Historical Fantasy–The Falconer by Elizabeth May, The Diviners by Libba Bray, Girl From Everywhere by Heidi Heilig, Girl with the Red Balloon by Katherine Locke

Mystery/Thriller–anything by Stephanie Kuehn, Last Seen Leaving by Caleb Roehrig, Study in Charlotte by Brittany Cavallaro

Contemp–You Don’t Know Me But I Know You by Rebecca Barrow, Little & Lion by Brandy Colbert, all Jason Reynolds’ books, Upside of Unrequited by Becky Albertalli

Historical–You Bring the Distant Near by Mitali Perkins, Outrun the Moon by Stacey Lee, The Agency series by Y S Lee

Retelling—Forest of a Thousand Lanterns by Julie C. Dao, Girls Made of Snow and Glass by Melissa Bashardoust, A Wicked Thing by Rhiannon Thomas

Sci Fi–Proxy by Alex London, Want by Cindy Pon, Shadow Run by AdriAnne Strickland & Michael Miller, Zodiac by Romina Russell

Grab bag–Jane Unlimited by Kristin Cashore, They Both Die at the End by Adam Silvera, Timekeeper by Tara Sim (the looks I get when pitching this one are the greatest things ever)

What does your typical day look like?

Usually reading. If I’m at the store usually it’s helping customers, checking on the blind date with a book display, petting all dogs that walk in (with human’s permission), and making sure the two parts of our YA section have the right books. (We separate the “12&Up” from the “14&up”)

If an author in your area (or at a conference) had fifteen minutes with you, what should they be asking you?

“Can I see pictures of your dog?”

But also a good bet is if they know I’ve read their book and don’t quite know how to quick pitch it, I can help with that!

But also dog pics.

Authors walking into your store and offering to sign stock: excellent or awful, and why?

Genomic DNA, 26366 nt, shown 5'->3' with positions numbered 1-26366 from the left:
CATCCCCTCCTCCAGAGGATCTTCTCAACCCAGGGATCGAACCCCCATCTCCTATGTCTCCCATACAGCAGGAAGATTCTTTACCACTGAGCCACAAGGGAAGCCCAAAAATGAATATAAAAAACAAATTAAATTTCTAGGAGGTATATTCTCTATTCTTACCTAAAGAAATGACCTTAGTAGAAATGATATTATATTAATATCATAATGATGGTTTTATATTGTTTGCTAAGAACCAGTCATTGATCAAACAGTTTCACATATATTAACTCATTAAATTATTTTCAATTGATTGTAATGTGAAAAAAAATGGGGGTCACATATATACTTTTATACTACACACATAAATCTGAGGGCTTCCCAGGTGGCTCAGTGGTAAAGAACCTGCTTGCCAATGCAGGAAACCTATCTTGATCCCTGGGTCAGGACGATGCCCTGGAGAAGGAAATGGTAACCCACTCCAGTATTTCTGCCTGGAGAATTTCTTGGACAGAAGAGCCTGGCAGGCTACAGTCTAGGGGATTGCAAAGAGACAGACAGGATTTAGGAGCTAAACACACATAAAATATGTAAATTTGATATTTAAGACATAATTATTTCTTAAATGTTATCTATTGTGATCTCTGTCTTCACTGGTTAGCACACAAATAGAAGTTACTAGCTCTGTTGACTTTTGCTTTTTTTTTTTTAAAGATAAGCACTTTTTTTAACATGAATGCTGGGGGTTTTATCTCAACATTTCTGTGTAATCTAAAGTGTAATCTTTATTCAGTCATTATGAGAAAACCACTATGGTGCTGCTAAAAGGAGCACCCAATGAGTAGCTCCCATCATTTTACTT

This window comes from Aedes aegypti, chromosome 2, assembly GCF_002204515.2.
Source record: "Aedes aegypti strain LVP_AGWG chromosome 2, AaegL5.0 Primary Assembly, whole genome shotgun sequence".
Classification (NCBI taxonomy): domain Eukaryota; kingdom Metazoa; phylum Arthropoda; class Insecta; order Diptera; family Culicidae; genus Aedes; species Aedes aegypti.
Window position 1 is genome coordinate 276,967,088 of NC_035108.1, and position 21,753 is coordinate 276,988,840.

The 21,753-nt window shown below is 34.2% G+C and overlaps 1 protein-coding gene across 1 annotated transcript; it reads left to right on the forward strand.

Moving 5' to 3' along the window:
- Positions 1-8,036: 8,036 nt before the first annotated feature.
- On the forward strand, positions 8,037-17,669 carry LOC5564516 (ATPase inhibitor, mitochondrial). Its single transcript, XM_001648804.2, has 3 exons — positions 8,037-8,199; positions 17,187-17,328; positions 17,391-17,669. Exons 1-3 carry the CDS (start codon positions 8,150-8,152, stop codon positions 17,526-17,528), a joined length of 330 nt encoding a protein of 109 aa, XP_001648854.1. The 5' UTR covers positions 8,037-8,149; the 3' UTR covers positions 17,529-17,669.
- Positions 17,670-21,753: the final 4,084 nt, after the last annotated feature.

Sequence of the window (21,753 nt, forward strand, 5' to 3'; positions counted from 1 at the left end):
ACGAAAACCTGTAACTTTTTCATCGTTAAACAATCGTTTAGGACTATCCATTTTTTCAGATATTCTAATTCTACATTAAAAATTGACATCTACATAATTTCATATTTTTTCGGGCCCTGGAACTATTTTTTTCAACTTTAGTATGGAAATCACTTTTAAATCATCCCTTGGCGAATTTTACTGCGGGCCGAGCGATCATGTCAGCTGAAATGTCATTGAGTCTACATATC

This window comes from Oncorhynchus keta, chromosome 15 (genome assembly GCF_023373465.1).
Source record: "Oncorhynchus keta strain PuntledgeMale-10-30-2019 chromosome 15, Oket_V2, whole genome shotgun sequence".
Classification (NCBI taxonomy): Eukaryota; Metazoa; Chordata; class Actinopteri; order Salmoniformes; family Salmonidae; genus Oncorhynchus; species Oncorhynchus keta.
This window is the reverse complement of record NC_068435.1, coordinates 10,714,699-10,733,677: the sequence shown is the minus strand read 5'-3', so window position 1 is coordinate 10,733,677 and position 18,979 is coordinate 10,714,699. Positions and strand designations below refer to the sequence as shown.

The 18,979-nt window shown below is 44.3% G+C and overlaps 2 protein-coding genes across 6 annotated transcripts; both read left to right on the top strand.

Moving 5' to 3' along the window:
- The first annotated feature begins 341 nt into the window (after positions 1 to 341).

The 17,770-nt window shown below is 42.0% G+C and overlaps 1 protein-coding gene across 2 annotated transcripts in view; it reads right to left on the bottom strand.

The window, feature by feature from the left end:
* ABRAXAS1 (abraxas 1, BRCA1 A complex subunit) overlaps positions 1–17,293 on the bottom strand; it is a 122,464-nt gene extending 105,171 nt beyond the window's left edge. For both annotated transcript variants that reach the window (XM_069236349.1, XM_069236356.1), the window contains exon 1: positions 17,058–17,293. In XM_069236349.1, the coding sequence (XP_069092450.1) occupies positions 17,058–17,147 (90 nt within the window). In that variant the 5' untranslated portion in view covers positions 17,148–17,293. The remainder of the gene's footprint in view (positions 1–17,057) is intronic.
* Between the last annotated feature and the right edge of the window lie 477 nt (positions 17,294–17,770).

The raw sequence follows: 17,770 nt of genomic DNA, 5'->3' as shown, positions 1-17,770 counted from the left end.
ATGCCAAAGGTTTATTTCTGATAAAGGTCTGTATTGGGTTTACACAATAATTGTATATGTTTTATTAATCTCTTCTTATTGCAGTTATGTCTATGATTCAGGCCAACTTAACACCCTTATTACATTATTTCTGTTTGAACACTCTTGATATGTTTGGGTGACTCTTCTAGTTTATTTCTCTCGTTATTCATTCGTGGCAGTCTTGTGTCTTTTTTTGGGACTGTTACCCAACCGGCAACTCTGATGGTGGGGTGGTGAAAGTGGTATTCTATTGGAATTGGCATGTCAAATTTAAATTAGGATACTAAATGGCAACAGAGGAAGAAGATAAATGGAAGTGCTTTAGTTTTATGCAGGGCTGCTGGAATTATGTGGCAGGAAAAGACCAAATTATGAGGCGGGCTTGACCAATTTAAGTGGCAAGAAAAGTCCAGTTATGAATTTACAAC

If we’ve got it, great! A signature in a book can definitely help sell it!

What are some best practices for working with bookstores that authors and/or publicists might not think of?

The YA booksellers on the sales floor and the YA buyer might not be the same person. And sometimes the bookseller on the floor can have sway over things that might not get ordered otherwise, so make sure you talk to both!

Turnover on the shelves: what’s your policy? How long before a new release is given the boot, and what can keep books longer than the standard shelf life?

It can vary depending on how full the section is or if we are doing a pull for a certain publisher. If a staff member has a staff rec on something and swears they’ll handsell it, usually it stays. Or if the author is coming soon!

What have you noticed in terms of trends that sell, both regarding content and cover design?

I’ve been noticing a lot of varied stuff recently, which is GREAT. I definitely try to pick things that won’t necessarily sell on their own. The great thing about handselling is, it’s just telling the truth about a book to a person who may never have heard it before.

What store do you work at and why is it awesome?

Anderson’s Bookshop and it’s awesome because I’m there

HAHAHAHAHAH no I’m kidding. There’s always lots of great events and we have a killer YA section. And by that I mean the section is large, not that it’s only YA books about murder.

RachelRachel Strolle is a bookseller, teen librarian, and in a constant state of book recommending. She has a lot of books and a very cute puppy, and thrives when belting out show tunes alone in her car.